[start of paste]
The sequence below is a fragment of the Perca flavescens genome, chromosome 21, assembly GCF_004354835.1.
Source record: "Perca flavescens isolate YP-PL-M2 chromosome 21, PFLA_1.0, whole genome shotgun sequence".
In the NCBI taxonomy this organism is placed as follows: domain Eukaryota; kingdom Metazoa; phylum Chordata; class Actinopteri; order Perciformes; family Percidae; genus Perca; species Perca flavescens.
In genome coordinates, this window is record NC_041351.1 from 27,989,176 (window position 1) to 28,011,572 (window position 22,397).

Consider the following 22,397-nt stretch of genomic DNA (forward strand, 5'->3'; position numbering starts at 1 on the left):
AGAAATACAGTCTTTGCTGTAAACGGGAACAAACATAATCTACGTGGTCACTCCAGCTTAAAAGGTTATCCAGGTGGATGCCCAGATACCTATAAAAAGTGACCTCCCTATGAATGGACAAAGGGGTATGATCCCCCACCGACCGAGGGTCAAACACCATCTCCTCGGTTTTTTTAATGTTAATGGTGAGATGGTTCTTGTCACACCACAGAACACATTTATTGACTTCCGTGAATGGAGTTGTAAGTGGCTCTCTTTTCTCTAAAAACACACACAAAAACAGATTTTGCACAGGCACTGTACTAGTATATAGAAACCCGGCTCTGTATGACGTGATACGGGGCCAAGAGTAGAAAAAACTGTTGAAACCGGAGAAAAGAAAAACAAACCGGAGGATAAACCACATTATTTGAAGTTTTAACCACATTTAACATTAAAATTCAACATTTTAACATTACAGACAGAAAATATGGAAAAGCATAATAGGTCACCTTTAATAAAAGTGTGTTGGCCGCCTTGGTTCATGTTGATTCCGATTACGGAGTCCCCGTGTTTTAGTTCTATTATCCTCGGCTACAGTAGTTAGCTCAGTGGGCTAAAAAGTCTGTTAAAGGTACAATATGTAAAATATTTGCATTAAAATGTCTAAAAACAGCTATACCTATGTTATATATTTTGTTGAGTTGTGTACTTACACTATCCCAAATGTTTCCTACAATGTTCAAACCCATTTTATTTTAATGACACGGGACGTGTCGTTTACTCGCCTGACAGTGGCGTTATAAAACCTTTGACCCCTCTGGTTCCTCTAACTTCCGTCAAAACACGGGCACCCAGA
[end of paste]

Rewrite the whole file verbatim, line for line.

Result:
The sequence below is a fragment of the Perca flavescens genome, chromosome 21, assembly GCF_004354835.1.
Source record: "Perca flavescens isolate YP-PL-M2 chromosome 21, PFLA_1.0, whole genome shotgun sequence".
In the NCBI taxonomy this organism is placed as follows: domain Eukaryota; kingdom Metazoa; phylum Chordata; class Actinopteri; order Perciformes; family Percidae; genus Perca; species Perca flavescens.
In genome coordinates, this window is record NC_041351.1 from 27,989,176 (window position 1) to 28,011,572 (window position 22,397).

Consider the following 22,397-nt stretch of genomic DNA (forward strand, 5'->3'; position numbering starts at 1 on the left):
AGAAATACAGTCTTTGCTGTAAACGGGAACAAACATAATCTACGTGGTCACTCCAGCTTAAAAGGTTATCCAGGTGGATGCCCAGATACCTATAAAAAGTGACCTCCCTATGAATGGACAAAGGGGTATGATCCCCCACCGACCGAGGGTCAAACACCATCTCCTCGGTTTTTTTAATGTTAATGGTGAGATGGTTCTTGTCACACCACAGAACACATTTATTGACTTCCGTGAATGGAGTTGTAAGTGGCTCTCTTTTCTCTAAAAACACACACAAAAACAGATTTTGCACAGGCACTGTACTAGTATATAGAAACCCGGCTCTGTATGACGTGATACGGGGCCAAGAGTAGAAAAAACTGTTGAAACCGGAGAAAAGAAAAACAAACCGGAGGATAAACCACATTATTTGAAGTTTTAACCACATTTAACATTAAAATTCAACATTTTAACATTACAGACAGAAAATATGGAAAAGCATAATAGGTCACCTTTAATAAAAGTGTGTTGGCCGCCTTGGTTCATGTTGATTCCGATTACGGAGTCCCCGTGTTTTAGTTCTATTATCCTCGGCTACAGTAGTTAGCTCAGTGGGCTAAAAAGTCTGTTAAAGGTACAATATGTAAAATATTTGCATTAAAATGTCTAAAAACAGCTATACCTATGTTATATATTTTGTTGAGTTGTGTACTTACACTATCCCAAATGTTTCCTACAATGTTCAAACCCATTTTATTTTAATGACACGGGACGTGTCGTTTACTCGCCTGACAGTGGCGTTATAAAACCTTTGACCCCTCTGGTTCCTCTAACTTCCGTCAAAACACGGGCACCCAGA